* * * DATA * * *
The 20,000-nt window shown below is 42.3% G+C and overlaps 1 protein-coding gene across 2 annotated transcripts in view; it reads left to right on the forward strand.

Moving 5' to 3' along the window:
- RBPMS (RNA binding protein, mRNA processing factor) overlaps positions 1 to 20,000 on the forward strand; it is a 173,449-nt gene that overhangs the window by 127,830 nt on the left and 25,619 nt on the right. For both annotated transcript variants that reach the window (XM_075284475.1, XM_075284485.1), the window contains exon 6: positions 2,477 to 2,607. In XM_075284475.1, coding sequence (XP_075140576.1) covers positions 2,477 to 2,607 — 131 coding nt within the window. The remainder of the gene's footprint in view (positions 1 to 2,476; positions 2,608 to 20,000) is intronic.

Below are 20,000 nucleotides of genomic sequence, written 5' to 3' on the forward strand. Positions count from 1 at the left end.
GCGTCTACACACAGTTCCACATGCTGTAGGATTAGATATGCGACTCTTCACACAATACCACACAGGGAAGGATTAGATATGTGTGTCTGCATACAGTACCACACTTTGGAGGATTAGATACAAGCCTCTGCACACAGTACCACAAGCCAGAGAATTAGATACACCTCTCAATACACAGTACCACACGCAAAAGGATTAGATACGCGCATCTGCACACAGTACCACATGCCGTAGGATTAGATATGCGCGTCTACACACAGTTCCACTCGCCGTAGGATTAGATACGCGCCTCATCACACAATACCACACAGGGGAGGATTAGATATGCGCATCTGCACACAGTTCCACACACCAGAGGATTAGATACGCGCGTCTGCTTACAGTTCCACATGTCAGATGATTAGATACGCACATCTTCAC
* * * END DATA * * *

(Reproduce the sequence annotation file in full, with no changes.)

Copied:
The 20,000-nt window shown below is 42.3% G+C and overlaps 1 protein-coding gene across 2 annotated transcripts in view; it reads left to right on the forward strand.

Moving 5' to 3' along the window:
- RBPMS (RNA binding protein, mRNA processing factor) overlaps positions 1 to 20,000 on the forward strand; it is a 173,449-nt gene that overhangs the window by 127,830 nt on the left and 25,619 nt on the right. For both annotated transcript variants that reach the window (XM_075284475.1, XM_075284485.1), the window contains exon 6: positions 2,477 to 2,607. In XM_075284475.1, coding sequence (XP_075140576.1) covers positions 2,477 to 2,607 — 131 coding nt within the window. The remainder of the gene's footprint in view (positions 1 to 2,476; positions 2,608 to 20,000) is intronic.

Below are 20,000 nucleotides of genomic sequence, written 5' to 3' on the forward strand. Positions count from 1 at the left end.
GCGTCTACACACAGTTCCACATGCTGTAGGATTAGATATGCGACTCTTCACACAATACCACACAGGGAAGGATTAGATATGTGTGTCTGCATACAGTACCACACTTTGGAGGATTAGATACAAGCCTCTGCACACAGTACCACAAGCCAGAGAATTAGATACACCTCTCAATACACAGTACCACACGCAAAAGGATTAGATACGCGCATCTGCACACAGTACCACATGCCGTAGGATTAGATATGCGCGTCTACACACAGTTCCACTCGCCGTAGGATTAGATACGCGCCTCATCACACAATACCACACAGGGGAGGATTAGATATGCGCATCTGCACACAGTTCCACACACCAGAGGATTAGATACGCGCGTCTGCTTACAGTTCCACATGTCAGATGATTAGATACGCACATCTTCAC